Currently, a number of parties have descended on Sharm el-Sheikh for COP 27. This is the 27th “Conference of the Parties” to deal with climate change. Everybody, by now, should be aware that a major contributor to climate change is the increased levels of carbon dioxide in the atmosphere, and we have to reduce emissions. In the previous 26 conferences various pledges were made to reduce such emissions, but what has happened? According to Nature, CO2 emissions are set to reach a record high of 37.5 billion tonne in 2022. So much for a controlled reduction of emissions. In my opinion, the biggest effect from such conferences is the increased emissions due to getting all the participants to them. In this context there are apparently over 600 fossil fuel lobbyists at this conference. So the question then is, why has so little been achieved?

My answer is the politicians took the easy way out: to be seen to be doing something they implemented a carbon trading scheme. This allows money to flow, and the idea was that economics will make people transition to non-fossil-based energy by raising the price of the fossil fuels. To make this look less like a tax, they then allowed the trade of credits, and politicians issued credits to “deserving causes”. There were two reasons why this had to fail: the politicians had the ability to sabotage it by issuing credits to those it favoured, and secondly, there are no alternatives that everyone can switch to. Therein lies the first problem. Price does not alter activity much unless there is an alternative, and in most cases there is no easy alternative.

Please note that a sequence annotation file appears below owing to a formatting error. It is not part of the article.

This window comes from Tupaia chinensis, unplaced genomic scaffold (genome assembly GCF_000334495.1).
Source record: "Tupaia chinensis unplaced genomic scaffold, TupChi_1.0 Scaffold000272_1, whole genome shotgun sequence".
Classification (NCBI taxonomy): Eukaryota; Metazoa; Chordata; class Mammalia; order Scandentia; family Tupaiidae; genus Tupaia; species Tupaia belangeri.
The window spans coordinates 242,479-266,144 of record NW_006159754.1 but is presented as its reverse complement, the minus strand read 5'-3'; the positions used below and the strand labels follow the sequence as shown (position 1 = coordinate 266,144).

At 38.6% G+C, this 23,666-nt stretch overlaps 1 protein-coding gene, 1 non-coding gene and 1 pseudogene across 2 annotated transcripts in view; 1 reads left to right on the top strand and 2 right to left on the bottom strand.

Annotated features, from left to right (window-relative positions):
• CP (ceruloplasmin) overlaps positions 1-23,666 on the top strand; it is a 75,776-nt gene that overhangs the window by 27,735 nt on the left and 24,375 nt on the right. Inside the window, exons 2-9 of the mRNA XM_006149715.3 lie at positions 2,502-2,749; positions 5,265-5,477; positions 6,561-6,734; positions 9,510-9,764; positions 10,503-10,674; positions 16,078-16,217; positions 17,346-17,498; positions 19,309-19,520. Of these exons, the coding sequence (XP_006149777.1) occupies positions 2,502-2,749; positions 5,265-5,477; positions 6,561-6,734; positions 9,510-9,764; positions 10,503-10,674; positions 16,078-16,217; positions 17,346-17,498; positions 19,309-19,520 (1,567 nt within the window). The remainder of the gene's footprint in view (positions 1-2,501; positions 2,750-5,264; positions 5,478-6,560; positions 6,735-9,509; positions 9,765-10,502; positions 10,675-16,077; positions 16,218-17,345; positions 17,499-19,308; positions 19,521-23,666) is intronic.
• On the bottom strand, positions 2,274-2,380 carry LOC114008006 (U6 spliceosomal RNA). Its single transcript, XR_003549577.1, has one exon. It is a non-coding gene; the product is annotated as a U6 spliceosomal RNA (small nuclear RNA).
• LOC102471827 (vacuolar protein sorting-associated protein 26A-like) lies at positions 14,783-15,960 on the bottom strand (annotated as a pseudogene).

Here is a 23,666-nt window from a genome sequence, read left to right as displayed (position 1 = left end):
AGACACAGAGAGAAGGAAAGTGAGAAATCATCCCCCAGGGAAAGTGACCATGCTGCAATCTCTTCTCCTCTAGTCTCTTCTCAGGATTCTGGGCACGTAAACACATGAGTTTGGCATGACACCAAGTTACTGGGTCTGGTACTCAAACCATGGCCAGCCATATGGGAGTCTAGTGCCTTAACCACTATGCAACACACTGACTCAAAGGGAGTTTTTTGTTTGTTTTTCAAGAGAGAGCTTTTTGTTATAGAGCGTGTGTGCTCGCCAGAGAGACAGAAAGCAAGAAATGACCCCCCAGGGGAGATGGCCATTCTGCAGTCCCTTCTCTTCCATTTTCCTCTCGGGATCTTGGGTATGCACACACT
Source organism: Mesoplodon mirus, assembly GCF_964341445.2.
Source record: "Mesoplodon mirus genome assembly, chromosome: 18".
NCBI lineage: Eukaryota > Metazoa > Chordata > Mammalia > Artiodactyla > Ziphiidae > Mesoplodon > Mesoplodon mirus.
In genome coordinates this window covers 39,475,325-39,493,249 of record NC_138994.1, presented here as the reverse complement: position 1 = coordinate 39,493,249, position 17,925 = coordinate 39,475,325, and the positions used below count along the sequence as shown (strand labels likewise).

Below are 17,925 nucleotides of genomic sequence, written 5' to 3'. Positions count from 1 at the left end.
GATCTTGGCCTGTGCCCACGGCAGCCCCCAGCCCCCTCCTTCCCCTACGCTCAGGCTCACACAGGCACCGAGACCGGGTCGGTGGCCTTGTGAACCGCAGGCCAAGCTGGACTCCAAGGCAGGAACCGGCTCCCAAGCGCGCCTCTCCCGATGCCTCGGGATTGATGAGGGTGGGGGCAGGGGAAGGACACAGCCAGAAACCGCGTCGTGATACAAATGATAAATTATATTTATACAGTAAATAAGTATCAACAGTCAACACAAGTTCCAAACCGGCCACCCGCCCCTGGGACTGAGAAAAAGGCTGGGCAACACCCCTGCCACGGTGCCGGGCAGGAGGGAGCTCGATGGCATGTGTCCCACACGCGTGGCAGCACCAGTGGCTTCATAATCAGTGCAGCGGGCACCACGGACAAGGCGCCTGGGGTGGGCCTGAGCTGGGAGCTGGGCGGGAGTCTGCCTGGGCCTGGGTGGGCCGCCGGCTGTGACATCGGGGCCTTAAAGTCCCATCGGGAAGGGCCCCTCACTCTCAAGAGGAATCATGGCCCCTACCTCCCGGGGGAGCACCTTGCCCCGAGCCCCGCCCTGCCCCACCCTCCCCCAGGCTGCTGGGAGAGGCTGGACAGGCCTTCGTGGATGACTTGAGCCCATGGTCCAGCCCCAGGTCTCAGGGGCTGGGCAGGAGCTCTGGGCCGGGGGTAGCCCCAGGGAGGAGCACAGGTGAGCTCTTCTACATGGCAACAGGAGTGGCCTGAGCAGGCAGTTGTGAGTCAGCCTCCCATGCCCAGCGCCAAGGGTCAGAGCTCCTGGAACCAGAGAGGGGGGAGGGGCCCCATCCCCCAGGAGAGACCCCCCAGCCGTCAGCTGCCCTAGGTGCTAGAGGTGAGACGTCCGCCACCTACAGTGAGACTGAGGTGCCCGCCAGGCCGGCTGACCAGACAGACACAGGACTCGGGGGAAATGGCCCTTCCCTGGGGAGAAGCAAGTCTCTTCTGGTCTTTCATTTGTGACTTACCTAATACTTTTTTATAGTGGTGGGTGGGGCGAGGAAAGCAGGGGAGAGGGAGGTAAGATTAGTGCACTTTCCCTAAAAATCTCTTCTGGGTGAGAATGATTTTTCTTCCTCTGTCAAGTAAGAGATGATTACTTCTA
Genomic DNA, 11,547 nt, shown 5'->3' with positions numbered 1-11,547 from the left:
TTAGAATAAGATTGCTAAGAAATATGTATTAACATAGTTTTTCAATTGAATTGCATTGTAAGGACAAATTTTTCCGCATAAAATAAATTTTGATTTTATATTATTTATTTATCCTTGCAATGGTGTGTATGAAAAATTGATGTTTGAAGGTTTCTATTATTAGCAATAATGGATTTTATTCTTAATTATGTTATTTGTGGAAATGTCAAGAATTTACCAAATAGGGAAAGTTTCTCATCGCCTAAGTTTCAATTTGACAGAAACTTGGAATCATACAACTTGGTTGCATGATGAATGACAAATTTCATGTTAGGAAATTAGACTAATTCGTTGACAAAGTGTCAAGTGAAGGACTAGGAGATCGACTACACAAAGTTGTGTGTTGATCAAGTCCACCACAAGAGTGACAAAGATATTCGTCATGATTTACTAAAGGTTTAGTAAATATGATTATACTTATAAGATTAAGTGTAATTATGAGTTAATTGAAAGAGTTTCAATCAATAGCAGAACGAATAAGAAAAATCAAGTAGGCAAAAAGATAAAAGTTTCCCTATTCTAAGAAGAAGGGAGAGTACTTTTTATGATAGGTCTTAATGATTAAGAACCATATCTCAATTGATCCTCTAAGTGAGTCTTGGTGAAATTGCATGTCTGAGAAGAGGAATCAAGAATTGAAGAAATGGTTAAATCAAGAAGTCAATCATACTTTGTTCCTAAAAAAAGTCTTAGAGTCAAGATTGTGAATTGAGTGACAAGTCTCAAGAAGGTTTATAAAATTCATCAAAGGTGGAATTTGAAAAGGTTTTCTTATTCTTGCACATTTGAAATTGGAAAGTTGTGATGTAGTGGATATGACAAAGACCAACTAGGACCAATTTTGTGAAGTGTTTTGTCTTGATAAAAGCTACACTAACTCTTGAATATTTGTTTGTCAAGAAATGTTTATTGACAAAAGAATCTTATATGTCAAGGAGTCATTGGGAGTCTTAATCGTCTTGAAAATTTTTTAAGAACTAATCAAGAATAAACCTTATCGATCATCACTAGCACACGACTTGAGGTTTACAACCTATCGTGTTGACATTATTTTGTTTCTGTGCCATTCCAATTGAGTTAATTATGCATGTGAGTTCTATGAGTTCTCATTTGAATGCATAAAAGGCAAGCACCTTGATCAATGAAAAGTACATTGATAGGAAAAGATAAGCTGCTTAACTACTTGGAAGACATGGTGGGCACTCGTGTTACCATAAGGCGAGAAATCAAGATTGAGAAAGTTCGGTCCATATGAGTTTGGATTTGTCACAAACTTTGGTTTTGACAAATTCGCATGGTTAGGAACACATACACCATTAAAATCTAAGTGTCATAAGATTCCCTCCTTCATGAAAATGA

The second one is that even if you can develop alternatives, there is far too much installed capacity. The economies of just about every country are highly dependent on using fossil fuel. People are not going to discard their present vehicles and join a queue to purchase an electric one. They are still selling new petroleum-powered vehicles, and a lot of energy has been invested in making them. Like it or not, the electricity supply of many countries is dependent on coal-fired generation, and it costs a lot to construct a new plant to generate electricity. No country can afford to throw away their existing generation capacity.

In principle, the solution for electricity is simple: nuclear. So why not? Some say it is dangerous, and there remains the problems of storing wastes. It is true that people died at Chernobyl, but that was an example of crass incompetence. Further, in principle molten salt reactors cannot melt down while they also burn much of the waste. There is still waste that has to be stored somewhere, but the volume is very small in comparison. So why is this not used? Basically, the equipment has not been properly developed, the reason being that reactors were first designed so they could provide the raw material for making bombs. So, when the politicians recognized the problem at the end of the 1980s, what should have happened is that money was invested for developing such technology so that coal-fired power could be laid to rest. Instead, there was a lot of arm-waving and calls for solar and wind power. It is true these generate electricity, and in some cases they do it efficiently, however they cannot handle main load in most countries. Similarly with transport fuels. Alternative technologies for advanced biofuels were developed in the early 1980s, but were never taken to the next stage because the price of crude oil dropped to very low levels and nothing could compete. The net result was that technology was lost, and much had to be relearned. We cannot shut down the world industries and transport, and the politicians have refused to fund the development of alternative fuels.